Friday, December 12, 2008


Momento mori!

Remember man that you must die!

“Alas poor Yorick.”

There’s a cheery thought.

Yet for a Christian steeped in his faith this is not the worst thing that could happen. In fact we contemplate it, prepare for it, and if we gain any amount of spiritual maturity (while maybe still being afraid of the dying process) look forward to it. It is the idea of death that moves us to action. If we would never die, if we had not the idea of the passage of time, we might perpetually put all things off till tomorrow. Death is a motivator. And if it is a motivator in things of this life, it also reminds us to use this life to prepare for that glorious (or horrible) life in the next. It is not a morbid practice to think on death as long as the promise Christ reminds us of its meaning, fills us with hope, and fends off despair.

So if you see a beautiful picture of, say, Saint Jerome in his cave with his penitential rock (Oh! Jerome – if it weren’t for that rock!) and all of his writing utensils, a crucifix, his cardinal, robes, a lion resting at his feet like a pet dog and a skull sitting on his table, the skull should not be shocking or disgusting, it should remind us of the transitory nature of this world and focus us on the life to come. It was this that allowed Jerome to swallow his pride and seek forgiveness for his transactions.

Often saints, particularly monks, will have a skull symbolically placed by them showing their rejection of earthly enticements for the enticements of heaven. Conversely a person who does not pay head to these things but lavishes themselves in the delights of this world might be depicted with all of their “stuff” around them and in a corner or under a table or behind them on a shelf will be a skull giving the viewer the hint that while this may look awfully nice, it will all pass away and if the person has not stored up treasure in heaven they are in for mighty poor after life.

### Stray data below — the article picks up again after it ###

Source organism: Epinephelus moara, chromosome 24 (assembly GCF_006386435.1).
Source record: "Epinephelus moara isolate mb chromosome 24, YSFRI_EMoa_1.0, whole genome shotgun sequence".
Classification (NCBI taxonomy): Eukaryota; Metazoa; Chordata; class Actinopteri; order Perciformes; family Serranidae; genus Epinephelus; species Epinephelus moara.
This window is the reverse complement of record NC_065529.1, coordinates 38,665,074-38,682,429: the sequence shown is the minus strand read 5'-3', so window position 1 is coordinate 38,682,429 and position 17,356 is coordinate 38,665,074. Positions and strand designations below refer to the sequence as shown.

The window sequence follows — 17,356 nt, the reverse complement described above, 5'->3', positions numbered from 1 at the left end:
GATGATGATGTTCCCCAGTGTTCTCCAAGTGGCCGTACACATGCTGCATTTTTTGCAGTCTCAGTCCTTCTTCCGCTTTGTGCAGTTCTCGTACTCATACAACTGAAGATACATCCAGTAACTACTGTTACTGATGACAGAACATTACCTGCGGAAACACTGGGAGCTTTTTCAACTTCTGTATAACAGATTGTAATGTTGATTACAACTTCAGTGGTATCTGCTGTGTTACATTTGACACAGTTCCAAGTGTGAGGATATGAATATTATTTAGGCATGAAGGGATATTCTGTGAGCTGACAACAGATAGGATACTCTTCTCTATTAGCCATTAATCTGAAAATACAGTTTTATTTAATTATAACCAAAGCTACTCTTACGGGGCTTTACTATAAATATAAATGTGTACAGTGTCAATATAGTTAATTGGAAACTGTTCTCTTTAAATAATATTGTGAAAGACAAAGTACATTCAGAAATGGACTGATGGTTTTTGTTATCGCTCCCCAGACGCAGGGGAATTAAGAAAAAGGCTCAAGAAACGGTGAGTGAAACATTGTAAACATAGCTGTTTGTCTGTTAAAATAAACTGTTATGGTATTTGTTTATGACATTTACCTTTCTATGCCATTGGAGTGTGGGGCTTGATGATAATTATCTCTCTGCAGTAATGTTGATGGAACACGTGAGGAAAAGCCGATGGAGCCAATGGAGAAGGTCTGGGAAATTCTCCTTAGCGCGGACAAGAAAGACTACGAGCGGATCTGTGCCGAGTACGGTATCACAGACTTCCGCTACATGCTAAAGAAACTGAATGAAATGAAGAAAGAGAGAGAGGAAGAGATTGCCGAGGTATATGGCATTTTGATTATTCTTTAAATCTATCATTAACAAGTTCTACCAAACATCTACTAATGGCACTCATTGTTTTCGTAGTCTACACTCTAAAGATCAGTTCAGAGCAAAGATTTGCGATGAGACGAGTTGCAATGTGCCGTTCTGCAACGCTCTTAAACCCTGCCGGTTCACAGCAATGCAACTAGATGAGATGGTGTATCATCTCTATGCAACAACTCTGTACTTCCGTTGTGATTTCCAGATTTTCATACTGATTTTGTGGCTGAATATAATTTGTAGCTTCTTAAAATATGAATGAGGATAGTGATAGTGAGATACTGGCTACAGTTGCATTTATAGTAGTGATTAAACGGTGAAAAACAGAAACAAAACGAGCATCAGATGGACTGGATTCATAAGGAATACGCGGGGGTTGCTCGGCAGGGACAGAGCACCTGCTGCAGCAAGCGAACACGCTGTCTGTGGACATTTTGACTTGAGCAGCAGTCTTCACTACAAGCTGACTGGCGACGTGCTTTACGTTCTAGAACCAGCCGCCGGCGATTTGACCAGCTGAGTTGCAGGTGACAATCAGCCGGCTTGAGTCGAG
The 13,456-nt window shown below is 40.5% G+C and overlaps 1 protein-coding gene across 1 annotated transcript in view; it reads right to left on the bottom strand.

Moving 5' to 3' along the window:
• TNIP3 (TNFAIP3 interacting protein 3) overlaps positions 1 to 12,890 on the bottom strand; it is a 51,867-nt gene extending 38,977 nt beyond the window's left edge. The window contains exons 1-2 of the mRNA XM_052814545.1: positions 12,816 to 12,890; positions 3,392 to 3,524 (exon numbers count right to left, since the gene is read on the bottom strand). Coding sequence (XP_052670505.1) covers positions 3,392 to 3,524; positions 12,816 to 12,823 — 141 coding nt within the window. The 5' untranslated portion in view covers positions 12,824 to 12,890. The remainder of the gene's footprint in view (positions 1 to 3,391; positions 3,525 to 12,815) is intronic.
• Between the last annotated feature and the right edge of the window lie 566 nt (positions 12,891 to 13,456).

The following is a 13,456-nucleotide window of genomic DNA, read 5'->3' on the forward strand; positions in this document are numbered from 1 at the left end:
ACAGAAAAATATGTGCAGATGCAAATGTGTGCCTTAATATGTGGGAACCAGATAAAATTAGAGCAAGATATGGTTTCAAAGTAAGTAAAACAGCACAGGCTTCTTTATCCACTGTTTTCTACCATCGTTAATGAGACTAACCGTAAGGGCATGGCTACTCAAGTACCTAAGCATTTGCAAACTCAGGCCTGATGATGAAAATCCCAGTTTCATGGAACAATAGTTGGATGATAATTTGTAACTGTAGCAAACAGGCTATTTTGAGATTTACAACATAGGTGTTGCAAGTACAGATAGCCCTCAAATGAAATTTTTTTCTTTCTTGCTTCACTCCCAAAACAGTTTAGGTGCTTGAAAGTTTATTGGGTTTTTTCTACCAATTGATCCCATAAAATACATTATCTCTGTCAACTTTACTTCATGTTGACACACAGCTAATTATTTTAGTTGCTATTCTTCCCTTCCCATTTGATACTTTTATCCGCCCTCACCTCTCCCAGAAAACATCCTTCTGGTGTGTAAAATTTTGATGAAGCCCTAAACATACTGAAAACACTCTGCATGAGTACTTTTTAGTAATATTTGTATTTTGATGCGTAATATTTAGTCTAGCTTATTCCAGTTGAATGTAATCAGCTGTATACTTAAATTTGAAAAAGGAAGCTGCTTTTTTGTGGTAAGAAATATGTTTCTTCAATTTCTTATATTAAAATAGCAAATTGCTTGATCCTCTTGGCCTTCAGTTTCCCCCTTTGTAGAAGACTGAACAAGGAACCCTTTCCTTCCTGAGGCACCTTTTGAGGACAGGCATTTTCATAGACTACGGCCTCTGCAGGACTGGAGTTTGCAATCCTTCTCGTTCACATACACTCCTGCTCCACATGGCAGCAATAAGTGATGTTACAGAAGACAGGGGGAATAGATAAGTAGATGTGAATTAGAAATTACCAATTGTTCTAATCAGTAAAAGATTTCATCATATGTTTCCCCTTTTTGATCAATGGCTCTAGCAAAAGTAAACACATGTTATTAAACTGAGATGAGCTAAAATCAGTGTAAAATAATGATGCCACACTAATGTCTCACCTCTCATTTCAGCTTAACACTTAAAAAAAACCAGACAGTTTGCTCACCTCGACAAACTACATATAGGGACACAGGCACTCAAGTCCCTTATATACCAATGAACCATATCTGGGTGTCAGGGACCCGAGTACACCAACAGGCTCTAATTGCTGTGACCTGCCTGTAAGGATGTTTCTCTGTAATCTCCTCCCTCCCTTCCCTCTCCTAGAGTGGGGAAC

Sometimes too you will see a skull at the base of the crucifix. Remember that the place where Christ was crucified was also called, “The Place of the Skull,” or in other less poetic translations, “Skull Place” which sounds more like the latest dance club. Legend also says that the cross stood on the bones of Adam and that it is through the cross that all men would be redeemed.


Adoro said...

Funny you should mention death today...just got word that Cardinal Dulles has passed away.

Deacon Bill Burns said...

At the Basilica of the Holy Sepulchre, there's a window cut into the wall down below the place of the crucifixion and even a little chapel (the Chapel of Adam), the traditional grave of Adam.

My first guide, a Salesian priest who works in Bethlehem, indicated that most of these sites are traditional but purely commemorative. However, he indicated that Golgotha and the tomb are essentially real (although the tomb may not be precisely where the Edicule stands but within the vicinity).

My second guide, an official Israeli tour guide, said the tomb couldn't be there because it was within the Shabbat zone of the Old City of the time. However, a friend of mine ran that by Steve Ray, who pointed out the thousands of tombs just outside the souther wall of the city (including the traditional tombs of many kings and prophets).